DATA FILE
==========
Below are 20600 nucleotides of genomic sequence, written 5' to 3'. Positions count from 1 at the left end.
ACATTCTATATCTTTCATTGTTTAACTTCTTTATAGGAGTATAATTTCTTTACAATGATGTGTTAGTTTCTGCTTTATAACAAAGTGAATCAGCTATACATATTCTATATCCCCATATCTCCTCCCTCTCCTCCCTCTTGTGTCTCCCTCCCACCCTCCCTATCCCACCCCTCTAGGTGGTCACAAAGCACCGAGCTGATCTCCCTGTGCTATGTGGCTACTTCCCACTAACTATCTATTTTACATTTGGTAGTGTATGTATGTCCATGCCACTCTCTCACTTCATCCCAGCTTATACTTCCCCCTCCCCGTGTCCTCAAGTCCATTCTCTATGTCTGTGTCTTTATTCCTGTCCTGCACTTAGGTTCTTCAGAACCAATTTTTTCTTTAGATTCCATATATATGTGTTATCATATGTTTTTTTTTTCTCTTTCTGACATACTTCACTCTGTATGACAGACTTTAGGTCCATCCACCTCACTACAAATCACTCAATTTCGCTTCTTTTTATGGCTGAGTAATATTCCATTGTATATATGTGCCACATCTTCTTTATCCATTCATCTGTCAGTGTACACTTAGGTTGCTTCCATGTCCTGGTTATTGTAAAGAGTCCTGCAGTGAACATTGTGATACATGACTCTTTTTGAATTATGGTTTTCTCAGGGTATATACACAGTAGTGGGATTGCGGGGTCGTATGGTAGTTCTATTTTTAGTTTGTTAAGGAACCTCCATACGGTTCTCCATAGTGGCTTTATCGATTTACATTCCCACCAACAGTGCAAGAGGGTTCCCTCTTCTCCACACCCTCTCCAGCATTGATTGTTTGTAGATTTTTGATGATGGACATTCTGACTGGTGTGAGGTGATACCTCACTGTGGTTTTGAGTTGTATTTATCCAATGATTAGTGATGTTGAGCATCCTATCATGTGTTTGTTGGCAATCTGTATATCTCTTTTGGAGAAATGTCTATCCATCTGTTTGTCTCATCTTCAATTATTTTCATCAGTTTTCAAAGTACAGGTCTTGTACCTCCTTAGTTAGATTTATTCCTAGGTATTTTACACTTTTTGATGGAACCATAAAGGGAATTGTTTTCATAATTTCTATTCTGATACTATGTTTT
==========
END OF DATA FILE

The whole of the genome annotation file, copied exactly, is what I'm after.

Below are 20600 nucleotides of genomic sequence, written 5' to 3'. Positions count from 1 at the left end.
ACATTCTATATCTTTCATTGTTTAACTTCTTTATAGGAGTATAATTTCTTTACAATGATGTGTTAGTTTCTGCTTTATAACAAAGTGAATCAGCTATACATATTCTATATCCCCATATCTCCTCCCTCTCCTCCCTCTTGTGTCTCCCTCCCACCCTCCCTATCCCACCCCTCTAGGTGGTCACAAAGCACCGAGCTGATCTCCCTGTGCTATGTGGCTACTTCCCACTAACTATCTATTTTACATTTGGTAGTGTATGTATGTCCATGCCACTCTCTCACTTCATCCCAGCTTATACTTCCCCCTCCCCGTGTCCTCAAGTCCATTCTCTATGTCTGTGTCTTTATTCCTGTCCTGCACTTAGGTTCTTCAGAACCAATTTTTTCTTTAGATTCCATATATATGTGTTATCATATGTTTTTTTTTTCTCTTTCTGACATACTTCACTCTGTATGACAGACTTTAGGTCCATCCACCTCACTACAAATCACTCAATTTCGCTTCTTTTTATGGCTGAGTAATATTCCATTGTATATATGTGCCACATCTTCTTTATCCATTCATCTGTCAGTGTACACTTAGGTTGCTTCCATGTCCTGGTTATTGTAAAGAGTCCTGCAGTGAACATTGTGATACATGACTCTTTTTGAATTATGGTTTTCTCAGGGTATATACACAGTAGTGGGATTGCGGGGTCGTATGGTAGTTCTATTTTTAGTTTGTTAAGGAACCTCCATACGGTTCTCCATAGTGGCTTTATCGATTTACATTCCCACCAACAGTGCAAGAGGGTTCCCTCTTCTCCACACCCTCTCCAGCATTGATTGTTTGTAGATTTTTGATGATGGACATTCTGACTGGTGTGAGGTGATACCTCACTGTGGTTTTGAGTTGTATTTATCCAATGATTAGTGATGTTGAGCATCCTATCATGTGTTTGTTGGCAATCTGTATATCTCTTTTGGAGAAATGTCTATCCATCTGTTTGTCTCATCTTCAATTATTTTCATCAGTTTTCAAAGTACAGGTCTTGTACCTCCTTAGTTAGATTTATTCCTAGGTATTTTACACTTTTTGATGGAACCATAAAGGGAATTGTTTTCATAATTTCTATTCTGATACTATGTTTT